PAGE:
Pullman’s Northwest Sanitarium, with 33 beds, was overwhelmed. So were the WSC hospital and converted gym and Mechanical Arts Building. Three local churches were transformed into sick wards, along with at least two fraternity houses: Sigma Phi Epsilon and Alpha Tau Omega. Convalescents recuperated in Ferry Hall and on the top floor of the Administration building.
WSC nurse Mary B. Packingham set up the church hospitals and served as head of the ATO infirmary, which she also organized. She had recently enlisted and was awaiting her call to serve overseas when the flu broke out. She worked as many as 36 hours straight tending to patients. Packingham died of the flu herself at the ATO house on October 29. The Pullman Herald called her “a martyr to duty.”
To help stop the spread, all public gathering places were closed, and sentries were posted around WSC to keep cadets from leaving. “We literally had soldiers patrolling the edges of campus,” O’English says.
Passes were required for going on and off campus. And, said former WSC bursar Clarence Hix for a 1980 oral history project for the Whitman County Historical Society, “we had to wear masks.” Hix, who worked at the College from 1911 to 1957, recalled a professor who refused to show a guard his pass. The guard pulled out his gun.
Agnes H. Craig, head of the College of Home Economics, along with her entire faculty, mobilized, preparing a series of special meals for the sick. Sixty-two female students aided their efforts. Townswomen donated food. “Baskets of fresh ranch eggs, dressed chickens, jellies, potatoes, fruit and many other foods were anonymously sent to Van Doren Hall to be prepared for the sick,” Craig wrote, noting there were also donations from the Pullman Chamber of Commerce, Red Cross, Women’s Relief Corps, and more.
When the pandemic was at its worst, Craig and her crew prepared more than 900 meals per day. In all, they had served some 17,000 meals during the crisis. “Home Ec. became this giant kitchen,” Bond says.
Post Surgeon Captain I. S. Collins wrote to Craig and her “Corps of Assistants” on November 6, expressing “deep appreciation of your coming to our rescue in our hour of need. … You provided for (the sick), doing it in a most scientific, appetizing, and tasty manner.”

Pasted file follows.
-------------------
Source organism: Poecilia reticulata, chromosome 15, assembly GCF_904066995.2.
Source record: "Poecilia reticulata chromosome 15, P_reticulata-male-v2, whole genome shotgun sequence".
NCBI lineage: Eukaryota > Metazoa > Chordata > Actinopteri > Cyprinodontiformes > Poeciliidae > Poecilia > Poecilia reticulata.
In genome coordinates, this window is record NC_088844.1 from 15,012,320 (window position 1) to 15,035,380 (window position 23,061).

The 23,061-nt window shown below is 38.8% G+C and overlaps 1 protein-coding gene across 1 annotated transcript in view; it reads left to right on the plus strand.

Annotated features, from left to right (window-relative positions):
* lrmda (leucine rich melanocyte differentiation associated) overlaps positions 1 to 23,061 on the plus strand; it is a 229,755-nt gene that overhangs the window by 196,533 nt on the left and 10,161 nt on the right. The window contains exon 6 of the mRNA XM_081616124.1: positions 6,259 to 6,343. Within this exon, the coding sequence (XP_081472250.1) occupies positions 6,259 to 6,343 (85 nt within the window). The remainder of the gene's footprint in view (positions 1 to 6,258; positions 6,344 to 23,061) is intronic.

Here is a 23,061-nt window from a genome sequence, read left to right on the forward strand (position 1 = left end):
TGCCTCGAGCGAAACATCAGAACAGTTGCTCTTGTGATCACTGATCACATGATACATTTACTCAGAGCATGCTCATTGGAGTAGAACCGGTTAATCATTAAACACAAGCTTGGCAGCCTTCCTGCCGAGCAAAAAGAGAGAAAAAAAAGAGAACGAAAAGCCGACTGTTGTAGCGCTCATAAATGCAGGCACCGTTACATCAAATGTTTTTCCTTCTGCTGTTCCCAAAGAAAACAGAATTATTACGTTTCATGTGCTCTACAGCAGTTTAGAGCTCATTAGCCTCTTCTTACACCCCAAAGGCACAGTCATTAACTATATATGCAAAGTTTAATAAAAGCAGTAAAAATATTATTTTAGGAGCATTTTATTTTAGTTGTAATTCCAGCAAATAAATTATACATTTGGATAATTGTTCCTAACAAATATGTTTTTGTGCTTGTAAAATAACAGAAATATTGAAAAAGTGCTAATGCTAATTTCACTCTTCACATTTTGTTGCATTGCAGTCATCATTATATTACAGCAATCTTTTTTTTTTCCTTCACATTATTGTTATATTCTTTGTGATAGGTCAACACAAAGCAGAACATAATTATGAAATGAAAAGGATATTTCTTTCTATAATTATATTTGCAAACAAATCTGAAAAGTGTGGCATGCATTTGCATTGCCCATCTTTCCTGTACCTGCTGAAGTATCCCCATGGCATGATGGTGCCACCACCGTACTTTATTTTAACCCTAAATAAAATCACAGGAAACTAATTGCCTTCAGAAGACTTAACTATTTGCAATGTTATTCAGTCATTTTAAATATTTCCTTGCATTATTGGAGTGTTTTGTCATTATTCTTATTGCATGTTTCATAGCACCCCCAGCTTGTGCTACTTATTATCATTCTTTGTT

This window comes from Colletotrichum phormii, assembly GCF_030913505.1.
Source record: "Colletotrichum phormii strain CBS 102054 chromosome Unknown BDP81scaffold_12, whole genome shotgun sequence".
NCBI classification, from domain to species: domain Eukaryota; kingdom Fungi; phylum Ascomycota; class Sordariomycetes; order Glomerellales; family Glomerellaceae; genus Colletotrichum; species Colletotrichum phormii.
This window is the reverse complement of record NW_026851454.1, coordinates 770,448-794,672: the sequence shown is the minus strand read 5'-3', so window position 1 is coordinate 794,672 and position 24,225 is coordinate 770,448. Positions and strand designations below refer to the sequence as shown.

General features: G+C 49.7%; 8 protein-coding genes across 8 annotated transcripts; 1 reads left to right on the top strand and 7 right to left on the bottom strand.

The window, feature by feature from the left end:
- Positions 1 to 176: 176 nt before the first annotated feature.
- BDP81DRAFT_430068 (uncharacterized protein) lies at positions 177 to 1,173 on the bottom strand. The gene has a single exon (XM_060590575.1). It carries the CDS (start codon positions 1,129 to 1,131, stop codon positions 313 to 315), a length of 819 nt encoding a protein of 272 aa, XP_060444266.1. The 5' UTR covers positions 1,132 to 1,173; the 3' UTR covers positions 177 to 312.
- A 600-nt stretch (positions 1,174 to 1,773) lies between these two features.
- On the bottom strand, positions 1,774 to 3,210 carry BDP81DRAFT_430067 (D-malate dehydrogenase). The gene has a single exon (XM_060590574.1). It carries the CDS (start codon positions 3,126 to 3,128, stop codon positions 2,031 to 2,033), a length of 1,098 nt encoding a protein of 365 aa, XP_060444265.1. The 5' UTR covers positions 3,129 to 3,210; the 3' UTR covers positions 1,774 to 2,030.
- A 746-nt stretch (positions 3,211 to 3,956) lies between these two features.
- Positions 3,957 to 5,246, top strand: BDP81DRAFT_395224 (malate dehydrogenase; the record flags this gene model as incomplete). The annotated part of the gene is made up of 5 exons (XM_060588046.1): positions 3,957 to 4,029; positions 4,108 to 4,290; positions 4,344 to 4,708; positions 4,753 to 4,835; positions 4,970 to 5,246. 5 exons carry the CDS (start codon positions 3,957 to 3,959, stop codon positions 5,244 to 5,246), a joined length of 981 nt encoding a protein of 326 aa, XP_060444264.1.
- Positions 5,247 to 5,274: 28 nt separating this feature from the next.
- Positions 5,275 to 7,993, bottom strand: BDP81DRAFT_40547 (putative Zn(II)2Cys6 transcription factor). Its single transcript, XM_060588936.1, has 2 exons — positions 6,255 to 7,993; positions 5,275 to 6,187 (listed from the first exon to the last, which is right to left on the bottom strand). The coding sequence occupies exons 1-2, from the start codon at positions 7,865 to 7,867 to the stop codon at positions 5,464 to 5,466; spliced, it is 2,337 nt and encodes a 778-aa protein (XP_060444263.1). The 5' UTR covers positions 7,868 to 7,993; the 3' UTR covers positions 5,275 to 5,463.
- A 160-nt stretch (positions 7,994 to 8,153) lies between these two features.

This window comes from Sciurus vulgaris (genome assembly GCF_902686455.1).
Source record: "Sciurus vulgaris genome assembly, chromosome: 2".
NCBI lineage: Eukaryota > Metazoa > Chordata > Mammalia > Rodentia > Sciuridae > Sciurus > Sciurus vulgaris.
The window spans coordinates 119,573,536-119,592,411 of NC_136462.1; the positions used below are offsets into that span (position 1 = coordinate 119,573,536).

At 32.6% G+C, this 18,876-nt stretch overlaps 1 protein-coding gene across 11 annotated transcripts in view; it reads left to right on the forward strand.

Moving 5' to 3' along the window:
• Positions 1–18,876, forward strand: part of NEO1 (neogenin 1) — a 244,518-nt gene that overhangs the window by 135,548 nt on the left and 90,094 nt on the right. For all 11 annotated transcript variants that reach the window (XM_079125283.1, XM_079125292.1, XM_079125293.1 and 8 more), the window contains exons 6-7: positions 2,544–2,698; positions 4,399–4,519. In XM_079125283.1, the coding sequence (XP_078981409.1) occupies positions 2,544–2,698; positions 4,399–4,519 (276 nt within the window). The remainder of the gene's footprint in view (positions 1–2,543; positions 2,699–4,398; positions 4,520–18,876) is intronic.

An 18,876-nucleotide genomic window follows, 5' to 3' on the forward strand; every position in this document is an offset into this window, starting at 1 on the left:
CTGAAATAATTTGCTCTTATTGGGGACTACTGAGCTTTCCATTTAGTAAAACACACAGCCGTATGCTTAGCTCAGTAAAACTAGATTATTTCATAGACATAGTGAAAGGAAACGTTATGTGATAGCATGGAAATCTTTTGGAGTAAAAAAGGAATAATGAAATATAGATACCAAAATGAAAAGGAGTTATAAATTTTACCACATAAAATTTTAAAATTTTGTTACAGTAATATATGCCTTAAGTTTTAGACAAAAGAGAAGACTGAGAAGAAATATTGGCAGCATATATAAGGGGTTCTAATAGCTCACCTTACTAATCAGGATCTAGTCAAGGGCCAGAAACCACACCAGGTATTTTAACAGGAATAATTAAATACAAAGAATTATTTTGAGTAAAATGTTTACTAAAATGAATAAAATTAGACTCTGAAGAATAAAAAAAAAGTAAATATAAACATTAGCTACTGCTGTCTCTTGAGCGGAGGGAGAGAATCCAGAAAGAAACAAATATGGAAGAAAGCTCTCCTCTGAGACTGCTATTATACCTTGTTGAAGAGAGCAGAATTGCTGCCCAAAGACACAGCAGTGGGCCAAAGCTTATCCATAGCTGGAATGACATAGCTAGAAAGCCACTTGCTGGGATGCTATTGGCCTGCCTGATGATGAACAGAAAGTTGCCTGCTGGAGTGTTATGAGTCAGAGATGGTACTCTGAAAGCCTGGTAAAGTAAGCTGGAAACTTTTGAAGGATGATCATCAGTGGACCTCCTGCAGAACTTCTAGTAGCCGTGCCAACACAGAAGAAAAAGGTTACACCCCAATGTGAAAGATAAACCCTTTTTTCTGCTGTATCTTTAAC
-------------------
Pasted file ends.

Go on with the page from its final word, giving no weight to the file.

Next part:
It wasn’t enough, one father argued. Spokane’s Roger S. Sanborn charged the College and War Department with mishandling the pandemic, alleging both were responsible for cadet deaths, including that of his son, Roger P. Sanborn. The state launched an investigation. Both WSC and the government were cleared of any wrongdoing.
On November 11, when the armistice ending “the war to end all wars” was announced, people filled Pullman’s main street to celebrate, burning an effigy of Kaiser Wilhelm II. Nurses masked up. Most others didn’t. SATC troops—“some 1,200 strong,” according to The Pullman Herald—paraded through downtown. “Bells ring, whistles, shriek, soldiers parade and ‘flu’ bug is forgotten,” the newspaper announced.
That same day, Craig wrote to Leila Wall Hunt, associate professor of home economics: “It is with the sincerest appreciation that I shall ever remember your able, cheerful and untiring service rendered … during the difficult days of the influenza (pandemic). It would be difficult to experience a finer spirit or quality of cooperation than has existed among members of my staff in association with a large representation of faculty women and women students who volunteered their aid in a time of need.”
Hix was on a ferry, traveling from the Olympic Peninsula to Seattle, as “they were just then ending the war.” There was a piano on board, and someone asked if he could play. He couldn’t, but his wife could, and she played for the troops aboard the boat, and they sang and celebrated. They had been visiting Fort Worden, where WSC had transferred “a contingent of five hundred (cadets) … and half of them died. They died over in Fort Worden of the flu.”